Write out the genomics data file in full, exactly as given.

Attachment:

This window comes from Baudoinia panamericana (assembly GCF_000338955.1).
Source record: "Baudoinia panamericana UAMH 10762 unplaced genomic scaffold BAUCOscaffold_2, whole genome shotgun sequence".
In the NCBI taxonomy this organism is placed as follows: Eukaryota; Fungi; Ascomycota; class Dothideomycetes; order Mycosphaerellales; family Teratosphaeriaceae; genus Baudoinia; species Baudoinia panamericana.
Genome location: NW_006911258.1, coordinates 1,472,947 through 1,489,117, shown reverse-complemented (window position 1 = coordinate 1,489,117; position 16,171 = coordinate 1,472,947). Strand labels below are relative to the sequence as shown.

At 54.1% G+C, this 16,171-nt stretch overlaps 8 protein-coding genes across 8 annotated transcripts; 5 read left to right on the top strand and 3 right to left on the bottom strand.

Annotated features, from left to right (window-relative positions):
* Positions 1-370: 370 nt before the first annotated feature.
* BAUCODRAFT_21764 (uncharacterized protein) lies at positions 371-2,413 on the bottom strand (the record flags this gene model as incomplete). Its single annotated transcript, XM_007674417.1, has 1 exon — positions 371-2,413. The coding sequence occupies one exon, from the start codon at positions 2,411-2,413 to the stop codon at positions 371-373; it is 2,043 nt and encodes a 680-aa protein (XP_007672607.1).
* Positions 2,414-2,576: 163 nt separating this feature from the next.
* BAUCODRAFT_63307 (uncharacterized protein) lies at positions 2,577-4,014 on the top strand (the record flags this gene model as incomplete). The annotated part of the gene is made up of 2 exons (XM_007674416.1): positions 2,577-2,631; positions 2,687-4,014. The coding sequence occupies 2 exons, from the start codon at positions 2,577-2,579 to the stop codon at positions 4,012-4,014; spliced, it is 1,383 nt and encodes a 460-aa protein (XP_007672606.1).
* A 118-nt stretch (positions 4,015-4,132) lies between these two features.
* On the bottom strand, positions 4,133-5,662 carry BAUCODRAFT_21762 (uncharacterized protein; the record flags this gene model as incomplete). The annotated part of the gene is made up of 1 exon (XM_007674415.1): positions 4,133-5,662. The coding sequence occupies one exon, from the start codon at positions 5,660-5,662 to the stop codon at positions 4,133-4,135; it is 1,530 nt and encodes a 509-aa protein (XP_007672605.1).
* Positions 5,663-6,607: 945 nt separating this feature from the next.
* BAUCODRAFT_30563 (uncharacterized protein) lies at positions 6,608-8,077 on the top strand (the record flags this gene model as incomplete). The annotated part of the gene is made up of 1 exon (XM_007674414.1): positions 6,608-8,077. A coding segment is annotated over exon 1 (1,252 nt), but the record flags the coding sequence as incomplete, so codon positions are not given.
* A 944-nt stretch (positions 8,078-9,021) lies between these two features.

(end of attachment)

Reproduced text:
This window comes from Baudoinia panamericana (assembly GCF_000338955.1).
Source record: "Baudoinia panamericana UAMH 10762 unplaced genomic scaffold BAUCOscaffold_2, whole genome shotgun sequence".
In the NCBI taxonomy this organism is placed as follows: Eukaryota; Fungi; Ascomycota; class Dothideomycetes; order Mycosphaerellales; family Teratosphaeriaceae; genus Baudoinia; species Baudoinia panamericana.
Genome location: NW_006911258.1, coordinates 1,472,947 through 1,489,117, shown reverse-complemented (window position 1 = coordinate 1,489,117; position 16,171 = coordinate 1,472,947). Strand labels below are relative to the sequence as shown.

At 54.1% G+C, this 16,171-nt stretch overlaps 8 protein-coding genes across 8 annotated transcripts; 5 read left to right on the top strand and 3 right to left on the bottom strand.

Annotated features, from left to right (window-relative positions):
* Positions 1-370: 370 nt before the first annotated feature.
* BAUCODRAFT_21764 (uncharacterized protein) lies at positions 371-2,413 on the bottom strand (the record flags this gene model as incomplete). Its single annotated transcript, XM_007674417.1, has 1 exon — positions 371-2,413. The coding sequence occupies one exon, from the start codon at positions 2,411-2,413 to the stop codon at positions 371-373; it is 2,043 nt and encodes a 680-aa protein (XP_007672607.1).
* Positions 2,414-2,576: 163 nt separating this feature from the next.
* BAUCODRAFT_63307 (uncharacterized protein) lies at positions 2,577-4,014 on the top strand (the record flags this gene model as incomplete). The annotated part of the gene is made up of 2 exons (XM_007674416.1): positions 2,577-2,631; positions 2,687-4,014. The coding sequence occupies 2 exons, from the start codon at positions 2,577-2,579 to the stop codon at positions 4,012-4,014; spliced, it is 1,383 nt and encodes a 460-aa protein (XP_007672606.1).
* A 118-nt stretch (positions 4,015-4,132) lies between these two features.
* On the bottom strand, positions 4,133-5,662 carry BAUCODRAFT_21762 (uncharacterized protein; the record flags this gene model as incomplete). The annotated part of the gene is made up of 1 exon (XM_007674415.1): positions 4,133-5,662. The coding sequence occupies one exon, from the start codon at positions 5,660-5,662 to the stop codon at positions 4,133-4,135; it is 1,530 nt and encodes a 509-aa protein (XP_007672605.1).
* Positions 5,663-6,607: 945 nt separating this feature from the next.
* BAUCODRAFT_30563 (uncharacterized protein) lies at positions 6,608-8,077 on the top strand (the record flags this gene model as incomplete). The annotated part of the gene is made up of 1 exon (XM_007674414.1): positions 6,608-8,077. A coding segment is annotated over exon 1 (1,252 nt), but the record flags the coding sequence as incomplete, so codon positions are not given.
* A 944-nt stretch (positions 8,078-9,021) lies between these two features.